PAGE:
Recently Published

When the Cuban Revolution succeeded in January 1959, Fidel Castro had a problem: he was 550 miles from Havana. Undeterred, the would-be leader turned his journey to the capital into a victory march.

Wall painting of a bird in a garden, Pompeii, first century AD.

The role birds played in the lives – intellectual, practical, emotional and otherwise – of men and women in the ancient world. 

No smoking: the ‘cutting room floor’ frames from the Roundhay Gardena Scene by Louis Le Prince, October 1888.

The world’s first filmmaker disappeared without trace. Are we watching his outtakes?

John Lilburne

The remarkable rise of John Lilburne.

The Virgin and the Unicorn, by Domenico Zampieri (Domenichino), fresco, 1604-5.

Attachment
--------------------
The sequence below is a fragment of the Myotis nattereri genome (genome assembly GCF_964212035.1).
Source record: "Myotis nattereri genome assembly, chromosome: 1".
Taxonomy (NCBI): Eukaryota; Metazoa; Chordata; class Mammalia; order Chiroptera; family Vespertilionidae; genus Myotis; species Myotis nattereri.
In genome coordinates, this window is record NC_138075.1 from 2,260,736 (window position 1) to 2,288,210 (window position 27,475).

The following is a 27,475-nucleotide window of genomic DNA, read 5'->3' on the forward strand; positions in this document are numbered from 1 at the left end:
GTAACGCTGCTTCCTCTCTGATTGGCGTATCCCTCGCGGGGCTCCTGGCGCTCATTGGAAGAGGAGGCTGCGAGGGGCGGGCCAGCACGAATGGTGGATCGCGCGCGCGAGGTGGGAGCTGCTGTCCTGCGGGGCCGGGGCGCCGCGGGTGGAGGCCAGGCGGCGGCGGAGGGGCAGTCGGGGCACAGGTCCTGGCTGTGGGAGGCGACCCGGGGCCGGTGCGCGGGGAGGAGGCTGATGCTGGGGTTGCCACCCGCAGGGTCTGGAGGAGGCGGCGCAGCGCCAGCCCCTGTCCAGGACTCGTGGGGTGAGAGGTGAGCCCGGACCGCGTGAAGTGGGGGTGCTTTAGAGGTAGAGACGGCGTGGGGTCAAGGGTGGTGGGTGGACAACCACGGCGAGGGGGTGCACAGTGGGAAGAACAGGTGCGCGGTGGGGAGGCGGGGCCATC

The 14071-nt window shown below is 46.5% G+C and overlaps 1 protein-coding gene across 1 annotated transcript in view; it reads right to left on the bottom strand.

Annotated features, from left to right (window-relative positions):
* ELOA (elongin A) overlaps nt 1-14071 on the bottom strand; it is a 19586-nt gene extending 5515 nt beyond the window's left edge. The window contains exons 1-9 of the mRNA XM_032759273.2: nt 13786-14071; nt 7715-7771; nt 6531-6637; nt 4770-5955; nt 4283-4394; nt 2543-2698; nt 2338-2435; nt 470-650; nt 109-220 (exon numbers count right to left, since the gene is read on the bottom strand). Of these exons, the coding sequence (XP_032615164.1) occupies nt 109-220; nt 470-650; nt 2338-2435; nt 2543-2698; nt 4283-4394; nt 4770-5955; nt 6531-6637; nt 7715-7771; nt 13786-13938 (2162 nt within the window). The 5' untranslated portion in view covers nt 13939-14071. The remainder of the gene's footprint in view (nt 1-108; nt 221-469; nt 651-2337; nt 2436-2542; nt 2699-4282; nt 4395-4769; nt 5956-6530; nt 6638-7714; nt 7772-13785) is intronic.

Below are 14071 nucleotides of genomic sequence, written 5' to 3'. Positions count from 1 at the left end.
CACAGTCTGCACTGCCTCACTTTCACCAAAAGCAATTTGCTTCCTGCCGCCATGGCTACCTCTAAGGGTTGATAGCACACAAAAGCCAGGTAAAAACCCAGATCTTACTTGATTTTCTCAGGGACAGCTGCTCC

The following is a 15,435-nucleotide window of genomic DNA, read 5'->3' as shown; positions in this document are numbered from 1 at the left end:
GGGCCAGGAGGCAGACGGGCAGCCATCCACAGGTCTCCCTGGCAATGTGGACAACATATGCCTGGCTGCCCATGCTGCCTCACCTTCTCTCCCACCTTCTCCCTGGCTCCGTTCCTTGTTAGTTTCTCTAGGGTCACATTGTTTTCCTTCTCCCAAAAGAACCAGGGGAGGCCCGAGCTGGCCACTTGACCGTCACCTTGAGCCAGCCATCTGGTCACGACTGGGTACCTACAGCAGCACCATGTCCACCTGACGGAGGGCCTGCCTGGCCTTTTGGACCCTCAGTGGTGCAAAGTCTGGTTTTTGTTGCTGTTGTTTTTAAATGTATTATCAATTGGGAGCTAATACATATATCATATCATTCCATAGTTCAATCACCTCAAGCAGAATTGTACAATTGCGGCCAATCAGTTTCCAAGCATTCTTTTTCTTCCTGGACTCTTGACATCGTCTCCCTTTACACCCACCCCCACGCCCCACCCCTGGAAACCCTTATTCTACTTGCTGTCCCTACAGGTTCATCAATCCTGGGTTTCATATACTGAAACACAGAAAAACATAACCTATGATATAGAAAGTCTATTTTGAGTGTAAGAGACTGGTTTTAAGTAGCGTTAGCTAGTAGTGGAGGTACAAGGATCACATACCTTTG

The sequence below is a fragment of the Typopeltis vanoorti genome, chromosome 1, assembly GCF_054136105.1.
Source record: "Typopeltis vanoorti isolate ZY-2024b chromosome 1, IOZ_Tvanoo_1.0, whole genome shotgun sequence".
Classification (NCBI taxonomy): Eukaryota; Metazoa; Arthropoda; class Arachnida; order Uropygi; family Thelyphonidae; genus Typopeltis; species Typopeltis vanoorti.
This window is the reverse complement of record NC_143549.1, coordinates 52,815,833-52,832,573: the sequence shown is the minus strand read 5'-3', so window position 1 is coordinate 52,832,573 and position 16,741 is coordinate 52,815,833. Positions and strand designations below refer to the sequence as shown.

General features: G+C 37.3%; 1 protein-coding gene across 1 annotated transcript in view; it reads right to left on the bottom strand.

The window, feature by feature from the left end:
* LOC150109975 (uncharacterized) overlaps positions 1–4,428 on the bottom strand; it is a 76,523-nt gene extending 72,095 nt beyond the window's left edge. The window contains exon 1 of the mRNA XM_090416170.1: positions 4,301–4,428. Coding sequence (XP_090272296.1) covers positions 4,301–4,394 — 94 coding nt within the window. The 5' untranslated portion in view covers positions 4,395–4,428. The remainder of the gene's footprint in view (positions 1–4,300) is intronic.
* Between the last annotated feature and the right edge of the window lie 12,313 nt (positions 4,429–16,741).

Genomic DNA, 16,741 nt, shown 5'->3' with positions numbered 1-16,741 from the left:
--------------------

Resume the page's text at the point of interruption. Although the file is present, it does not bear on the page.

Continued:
A mythological creature of extraordinary resilience.

Vanitas, by Edward Collier, late 17th century.

Can the collective endeavour of history still be our guide in the age of solipsism?

Illustration by Ben Jones.

Many historical analogies have been drawn to explain the Trump phenomenon. Few have pointed out that the 45th president has something in common with his great predecessor, Abraham Lincoln. Both sought to shape an economy that benefited white working men. 

Michael Palin Podcast. Travels Through Time

In the first episode of our new podcast, Travels Through Time, Michael Palin takes us aboard HMS Erebus.

‘Grover Cleveland Taming the British Lion’, Joseph Keppler, Puck, 1888.

At the beginning of the 20th century, there were 16 empires of varying size and reach. At the end of the century, there was just one: the United States. How did this happen and what role did Britain play in smoothing America’s path to global hegemony?

illustration of Aztec cannibalism, from the Codex Magliabechiano, 16th century.

The Conquest of Mexico was justified by the Spanish as an evil necessary to save a people who practised human sacrifice and worshipped false gods.